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Discovering Writing: Learning Egyptian Hieroglyphs - Lesson 3 (Part I)


Learning Egyptian Hieroglyphs - Lesson 3 (Part I)

by Caroline Seawright

 

Biliteral Signs


 

Combinations of two consonants (biliteral signs) are of great importance in Egyptian writing. Here are some signs with a as the second consonant:

 

 

`a `a

pa pa

cha cha

sa, sa (old) sa

ta ta

wa wa

ma ma

ha ha

sha sha

tha tha

ba ba

ha ha

sa sa

ka ka

dja dja

 

Phonetic Complements

 

The biliteral signs (and triliteral signs) are almost always accompanied by alphabetic signs that express part or the whole of their sound value.

 

This means that shaa is read as sha, not shaa. (shaa would be written as shaaa!) These alphabetic signs, used in that way, are called Phonetic Complements.

 

The way of combining these signs varies, but from our list above, these signs follow the pattern used by shaa:

 

wa, ma, ha, ka, tha and dja.

 

The others, apart from `a, have a pattern where the two consonants surround the biliteral (the first consonant before the biliteral, the second after), as in bbaa ba (not bbaa).

 

 

`auses this pattern: a`aa` is also used).

 

These patterns come through intuitive practise of Egyptian writing.

 

Although uncommon, there are some words with an absence of the phonetic complements, seen in such words as cha cha 'a thousand', sa stroke determinativeman determinative sa 'son', bakman determinative bak 'servant' and katman carrying basket determinativeSuffix pronouns Dependant pronouns Independent pronouns These will be explained further on and in another lesson. Suffix Pronouns Suffixes must follow a preceding word. Here are the ones we will be learning in this lesson:

(though kat 'work, construction'.

 

Personal Pronouns

 

Personal Pronouns appear in several different forms:

Suffix pronouns

Dependant pronouns

Independent pronouns

These will be explained further on and in another lesson.

 

Suffix Pronouns

Suffixes must follow a preceding word. Here are the ones we will be learning in this lesson:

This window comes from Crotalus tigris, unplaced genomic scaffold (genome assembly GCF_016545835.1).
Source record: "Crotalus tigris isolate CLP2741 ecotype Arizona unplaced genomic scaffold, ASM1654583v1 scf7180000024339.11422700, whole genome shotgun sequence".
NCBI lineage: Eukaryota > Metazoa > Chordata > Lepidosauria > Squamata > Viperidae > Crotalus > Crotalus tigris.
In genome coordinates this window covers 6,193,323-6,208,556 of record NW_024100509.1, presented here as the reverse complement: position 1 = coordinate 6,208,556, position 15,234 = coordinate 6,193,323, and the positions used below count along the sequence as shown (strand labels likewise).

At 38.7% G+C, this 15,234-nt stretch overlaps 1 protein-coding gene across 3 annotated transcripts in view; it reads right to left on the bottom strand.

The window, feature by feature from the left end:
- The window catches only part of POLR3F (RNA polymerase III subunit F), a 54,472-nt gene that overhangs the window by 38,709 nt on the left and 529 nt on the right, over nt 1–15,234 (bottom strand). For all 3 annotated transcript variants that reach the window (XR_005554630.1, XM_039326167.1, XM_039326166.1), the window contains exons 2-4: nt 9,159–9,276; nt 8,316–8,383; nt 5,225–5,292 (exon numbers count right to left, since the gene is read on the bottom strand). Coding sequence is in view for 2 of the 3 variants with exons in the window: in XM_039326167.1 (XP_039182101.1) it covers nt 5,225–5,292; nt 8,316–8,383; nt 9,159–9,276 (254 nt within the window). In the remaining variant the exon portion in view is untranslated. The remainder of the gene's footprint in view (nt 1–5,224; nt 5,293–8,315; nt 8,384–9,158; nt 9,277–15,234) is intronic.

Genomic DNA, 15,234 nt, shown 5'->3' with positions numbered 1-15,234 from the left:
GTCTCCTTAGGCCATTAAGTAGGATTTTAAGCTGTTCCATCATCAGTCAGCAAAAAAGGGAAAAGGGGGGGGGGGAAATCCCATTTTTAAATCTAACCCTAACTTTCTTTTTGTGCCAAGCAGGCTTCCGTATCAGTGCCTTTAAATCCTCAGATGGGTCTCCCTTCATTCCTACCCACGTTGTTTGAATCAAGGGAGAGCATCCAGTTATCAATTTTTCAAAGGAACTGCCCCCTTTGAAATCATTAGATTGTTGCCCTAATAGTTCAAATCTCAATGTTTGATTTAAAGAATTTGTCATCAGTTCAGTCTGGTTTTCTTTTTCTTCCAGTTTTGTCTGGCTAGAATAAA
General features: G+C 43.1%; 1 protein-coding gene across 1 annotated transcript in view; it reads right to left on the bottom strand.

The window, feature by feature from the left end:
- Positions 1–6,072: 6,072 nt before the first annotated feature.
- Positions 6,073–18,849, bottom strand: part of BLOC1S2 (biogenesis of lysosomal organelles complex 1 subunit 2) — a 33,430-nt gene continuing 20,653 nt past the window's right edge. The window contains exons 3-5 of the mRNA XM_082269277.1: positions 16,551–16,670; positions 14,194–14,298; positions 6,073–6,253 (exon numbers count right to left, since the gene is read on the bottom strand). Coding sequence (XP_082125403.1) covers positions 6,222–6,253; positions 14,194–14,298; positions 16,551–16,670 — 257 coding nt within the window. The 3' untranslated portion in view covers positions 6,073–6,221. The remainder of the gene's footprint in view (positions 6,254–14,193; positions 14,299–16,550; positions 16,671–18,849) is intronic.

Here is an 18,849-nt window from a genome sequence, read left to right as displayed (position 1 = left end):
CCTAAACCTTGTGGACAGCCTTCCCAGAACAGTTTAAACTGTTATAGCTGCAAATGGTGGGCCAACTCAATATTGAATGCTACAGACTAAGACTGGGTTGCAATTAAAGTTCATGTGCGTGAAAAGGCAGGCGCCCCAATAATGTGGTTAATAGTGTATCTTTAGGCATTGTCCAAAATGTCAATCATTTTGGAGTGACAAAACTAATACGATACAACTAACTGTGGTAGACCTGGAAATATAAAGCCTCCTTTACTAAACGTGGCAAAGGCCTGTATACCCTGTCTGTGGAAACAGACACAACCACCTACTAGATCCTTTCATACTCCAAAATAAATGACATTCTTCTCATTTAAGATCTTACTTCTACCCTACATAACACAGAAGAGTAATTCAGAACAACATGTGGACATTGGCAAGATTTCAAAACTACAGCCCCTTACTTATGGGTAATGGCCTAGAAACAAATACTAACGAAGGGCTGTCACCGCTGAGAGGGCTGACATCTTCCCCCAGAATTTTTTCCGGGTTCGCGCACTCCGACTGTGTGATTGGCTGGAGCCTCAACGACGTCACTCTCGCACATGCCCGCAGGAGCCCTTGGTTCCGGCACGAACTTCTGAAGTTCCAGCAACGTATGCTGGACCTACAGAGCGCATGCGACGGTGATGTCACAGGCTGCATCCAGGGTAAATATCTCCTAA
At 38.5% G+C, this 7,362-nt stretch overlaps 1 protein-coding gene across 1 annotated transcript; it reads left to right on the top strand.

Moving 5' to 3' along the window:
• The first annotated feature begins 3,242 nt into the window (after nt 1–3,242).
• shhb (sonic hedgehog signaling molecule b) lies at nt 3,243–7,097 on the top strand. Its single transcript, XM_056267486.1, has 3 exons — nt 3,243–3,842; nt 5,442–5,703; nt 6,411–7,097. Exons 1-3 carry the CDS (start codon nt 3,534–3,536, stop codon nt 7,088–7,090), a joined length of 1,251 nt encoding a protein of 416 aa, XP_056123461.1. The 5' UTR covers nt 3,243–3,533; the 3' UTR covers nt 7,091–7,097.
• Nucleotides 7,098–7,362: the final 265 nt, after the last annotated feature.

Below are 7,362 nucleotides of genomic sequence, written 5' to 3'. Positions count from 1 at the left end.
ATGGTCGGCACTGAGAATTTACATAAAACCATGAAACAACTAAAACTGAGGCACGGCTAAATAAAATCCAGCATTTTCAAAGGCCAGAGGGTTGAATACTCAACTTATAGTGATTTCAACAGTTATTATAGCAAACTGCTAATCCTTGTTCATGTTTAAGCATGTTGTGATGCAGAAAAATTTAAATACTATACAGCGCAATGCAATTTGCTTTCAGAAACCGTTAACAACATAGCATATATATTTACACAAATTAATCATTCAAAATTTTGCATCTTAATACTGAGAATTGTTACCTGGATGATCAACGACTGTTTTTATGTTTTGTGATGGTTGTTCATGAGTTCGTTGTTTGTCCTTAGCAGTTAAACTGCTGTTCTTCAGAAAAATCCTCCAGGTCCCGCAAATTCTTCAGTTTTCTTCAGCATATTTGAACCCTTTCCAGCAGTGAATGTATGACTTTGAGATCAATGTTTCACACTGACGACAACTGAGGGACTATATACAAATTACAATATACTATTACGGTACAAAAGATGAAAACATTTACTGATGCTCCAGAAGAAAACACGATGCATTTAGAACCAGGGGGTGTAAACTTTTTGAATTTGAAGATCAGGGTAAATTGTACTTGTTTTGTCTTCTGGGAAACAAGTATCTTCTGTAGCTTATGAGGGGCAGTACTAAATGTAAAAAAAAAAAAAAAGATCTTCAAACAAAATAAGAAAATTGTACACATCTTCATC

Suffix

Hieroglyph

Sound

Meanings

Singular 1

man determinative

*y

1, me, my

also feminine

woman determinative

 

kings sometimes use

hawk determinative, king determinative, god determinative

 

Singular 2, masculine

k

*k

Thou, thee, thy

Singular 2, feminine

th

*tsh

Thou, thee, thy

later on, also

t

*t

 

Singular 3, masculine

f

*f

He, him, his, it, its

Singular 3, feminine

s

*s

She, her, hers, its

later on, also

s

*s

 

Plural 1

n three strokes determinative

*n

We, us, our

Plural 2

tshn three strokes determinative, tshn

*tshn

You, your

or

tshn three strokes determinative, tshn

*tn

 

Plural 3

sn three strokes determinative, sn; s, s three strokes determinative

*sn< /i>

They, them, their

or

sn three strokes determinative, sn; s three strokes determinative

*sn

 

Plural 3

w three strokes determinative

*w

They, them, their

later on

w three strokes determinative

*w

 

Dual 1

n two slash determinative1

*ny

We two, us two, our

Dual 2

thn two slash determinative1

*tshny

You two, your

Dual 3

sn two slash determinative1

*sny

They two, their

1 These became obsolete.

 

Chief Uses of Suffix Pronouns

 

As genitive after nouns, with the sense of our possessive adjectives.

  • Eg. pr stroke determinativef pr*f 'his house' ('house of him'/'a house of his'); nywt stroke determinativesn three strokes determinative nywt*sn 'their town' ('town of them')

     

    After prepositions.

     

  • Eg. n man determinative n*y 'to me'; hn`s hn`*s 'together with her'

    As nominative with the simple tenses of the verb.

  • Eg. djdk djd*k 'thou sayest'; ear determinativemntsh sdjm*m*tsh 'thou (fem) hast heard'

    'Myself', 'Thyself', Etc

    In Egyptian there are no special reflexive pronouns. This means that djdfnf djd*f n*f could mean 'he says to himself'.

     

    For emphatic 'myself', 'thyself', etc, we can use djs djs*, later on written as djs with the appended suffix.

     

    This is found:

     

    After nouns, as in sun determinative stroke determinativegod determinativedjsf R` djs*f 'Ra (in person) himself'

    To strengthen a suffix when used as a genitive, eg. rnman determinativedjsman determinative rn*y djs*y 'my own name'

    Adverbially, with the meaning 'by ones own effort', eg. sncross determinative legs determinativenkqrtwood determinative three stroke determinativedjs three stroke determinativesn three stroke determinative sn n*k qrwt djs*sn 'the bolts open to thee by themselves'

    In later times, 'myself', 'thyself', etc, are regularly paraphrased by h` flesh determinativeIII determinativeman determinative h`w*y or h` flesh determinativeIII determinativek h`w*k (literally 'my (thy) members').

     

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